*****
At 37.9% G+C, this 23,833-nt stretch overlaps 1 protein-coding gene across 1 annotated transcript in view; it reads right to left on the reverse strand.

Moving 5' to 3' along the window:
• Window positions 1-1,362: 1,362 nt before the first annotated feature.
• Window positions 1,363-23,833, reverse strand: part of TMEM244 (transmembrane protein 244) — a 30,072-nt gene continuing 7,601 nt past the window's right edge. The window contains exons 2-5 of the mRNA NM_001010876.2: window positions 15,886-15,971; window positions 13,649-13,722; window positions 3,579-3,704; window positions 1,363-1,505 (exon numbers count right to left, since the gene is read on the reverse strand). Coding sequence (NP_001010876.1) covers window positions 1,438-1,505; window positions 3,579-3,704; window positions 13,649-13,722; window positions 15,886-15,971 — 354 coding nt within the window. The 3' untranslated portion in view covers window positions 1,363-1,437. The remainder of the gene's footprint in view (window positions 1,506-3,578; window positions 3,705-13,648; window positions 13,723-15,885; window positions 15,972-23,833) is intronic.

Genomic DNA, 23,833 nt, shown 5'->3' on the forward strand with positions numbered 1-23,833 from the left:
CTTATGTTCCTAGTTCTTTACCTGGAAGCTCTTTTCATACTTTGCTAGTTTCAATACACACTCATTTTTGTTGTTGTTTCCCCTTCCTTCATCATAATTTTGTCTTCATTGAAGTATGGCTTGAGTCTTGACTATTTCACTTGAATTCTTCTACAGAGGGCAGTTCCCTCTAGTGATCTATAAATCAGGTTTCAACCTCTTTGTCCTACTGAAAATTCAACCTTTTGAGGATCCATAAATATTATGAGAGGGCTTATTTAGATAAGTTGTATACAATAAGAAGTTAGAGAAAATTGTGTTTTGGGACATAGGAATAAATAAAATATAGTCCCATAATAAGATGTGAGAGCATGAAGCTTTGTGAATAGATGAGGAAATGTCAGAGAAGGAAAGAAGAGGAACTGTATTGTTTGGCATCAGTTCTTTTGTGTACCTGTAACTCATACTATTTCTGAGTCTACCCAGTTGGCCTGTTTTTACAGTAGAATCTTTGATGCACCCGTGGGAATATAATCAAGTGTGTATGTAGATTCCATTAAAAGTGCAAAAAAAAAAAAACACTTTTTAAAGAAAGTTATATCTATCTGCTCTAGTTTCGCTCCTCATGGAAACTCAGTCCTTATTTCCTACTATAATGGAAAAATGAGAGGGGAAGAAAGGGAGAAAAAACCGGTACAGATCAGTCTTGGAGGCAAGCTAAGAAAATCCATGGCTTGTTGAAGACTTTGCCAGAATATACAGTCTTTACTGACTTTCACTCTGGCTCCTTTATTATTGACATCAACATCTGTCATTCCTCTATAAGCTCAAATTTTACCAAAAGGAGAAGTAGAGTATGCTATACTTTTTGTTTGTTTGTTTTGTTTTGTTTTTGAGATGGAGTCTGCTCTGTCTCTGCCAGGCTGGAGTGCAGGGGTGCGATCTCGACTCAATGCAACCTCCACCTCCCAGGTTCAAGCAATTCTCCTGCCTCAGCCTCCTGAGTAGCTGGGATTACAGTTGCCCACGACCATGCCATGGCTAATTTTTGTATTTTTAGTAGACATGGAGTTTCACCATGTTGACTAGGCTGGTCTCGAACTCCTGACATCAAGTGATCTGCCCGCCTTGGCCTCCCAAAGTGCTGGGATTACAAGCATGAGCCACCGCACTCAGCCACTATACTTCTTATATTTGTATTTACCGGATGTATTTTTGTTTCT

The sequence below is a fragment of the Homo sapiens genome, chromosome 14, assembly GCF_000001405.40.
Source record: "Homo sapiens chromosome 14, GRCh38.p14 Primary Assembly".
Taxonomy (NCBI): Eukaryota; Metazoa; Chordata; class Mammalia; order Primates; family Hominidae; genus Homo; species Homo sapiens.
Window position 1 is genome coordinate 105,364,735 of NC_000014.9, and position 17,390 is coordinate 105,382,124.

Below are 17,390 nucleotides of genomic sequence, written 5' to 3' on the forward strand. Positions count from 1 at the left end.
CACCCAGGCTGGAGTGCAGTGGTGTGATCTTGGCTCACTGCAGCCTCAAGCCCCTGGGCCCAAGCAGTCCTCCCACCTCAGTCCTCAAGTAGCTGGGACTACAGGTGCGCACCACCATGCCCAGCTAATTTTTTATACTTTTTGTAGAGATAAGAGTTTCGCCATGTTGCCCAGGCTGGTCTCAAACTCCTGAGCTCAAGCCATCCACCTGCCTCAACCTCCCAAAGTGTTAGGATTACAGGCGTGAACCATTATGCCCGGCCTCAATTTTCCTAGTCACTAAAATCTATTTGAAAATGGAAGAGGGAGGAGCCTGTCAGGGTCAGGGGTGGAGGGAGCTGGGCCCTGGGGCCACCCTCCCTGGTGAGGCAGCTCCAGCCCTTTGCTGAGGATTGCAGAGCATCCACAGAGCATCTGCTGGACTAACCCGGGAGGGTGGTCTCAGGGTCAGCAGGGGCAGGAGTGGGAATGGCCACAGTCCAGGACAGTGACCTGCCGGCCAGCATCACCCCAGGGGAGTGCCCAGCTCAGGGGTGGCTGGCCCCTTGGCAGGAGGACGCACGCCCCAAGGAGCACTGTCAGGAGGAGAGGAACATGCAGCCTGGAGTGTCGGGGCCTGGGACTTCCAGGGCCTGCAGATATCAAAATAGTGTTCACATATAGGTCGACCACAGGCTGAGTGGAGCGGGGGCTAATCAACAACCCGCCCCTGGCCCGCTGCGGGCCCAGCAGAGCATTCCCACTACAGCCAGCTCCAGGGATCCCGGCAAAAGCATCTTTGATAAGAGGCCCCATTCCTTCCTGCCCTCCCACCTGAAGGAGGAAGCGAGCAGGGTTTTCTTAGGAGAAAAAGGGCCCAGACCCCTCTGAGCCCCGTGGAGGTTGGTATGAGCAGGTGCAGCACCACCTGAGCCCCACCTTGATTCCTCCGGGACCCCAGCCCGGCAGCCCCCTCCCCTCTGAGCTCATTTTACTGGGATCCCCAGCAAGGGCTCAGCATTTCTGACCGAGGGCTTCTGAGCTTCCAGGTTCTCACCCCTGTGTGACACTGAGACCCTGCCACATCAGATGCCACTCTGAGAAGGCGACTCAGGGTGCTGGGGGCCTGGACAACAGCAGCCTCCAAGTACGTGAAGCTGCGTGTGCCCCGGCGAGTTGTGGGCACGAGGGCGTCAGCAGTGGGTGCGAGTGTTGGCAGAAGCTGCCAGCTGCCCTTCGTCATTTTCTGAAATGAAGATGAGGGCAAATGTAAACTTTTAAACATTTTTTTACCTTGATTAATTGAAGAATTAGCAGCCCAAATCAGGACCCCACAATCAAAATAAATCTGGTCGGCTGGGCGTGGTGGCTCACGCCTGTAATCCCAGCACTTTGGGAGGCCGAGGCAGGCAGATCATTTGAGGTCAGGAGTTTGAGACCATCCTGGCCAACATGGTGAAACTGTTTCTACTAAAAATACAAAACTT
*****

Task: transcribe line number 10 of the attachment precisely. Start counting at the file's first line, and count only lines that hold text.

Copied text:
Window position 1 is genome coordinate 105,364,735 of NC_000014.9, and position 17,390 is coordinate 105,382,124.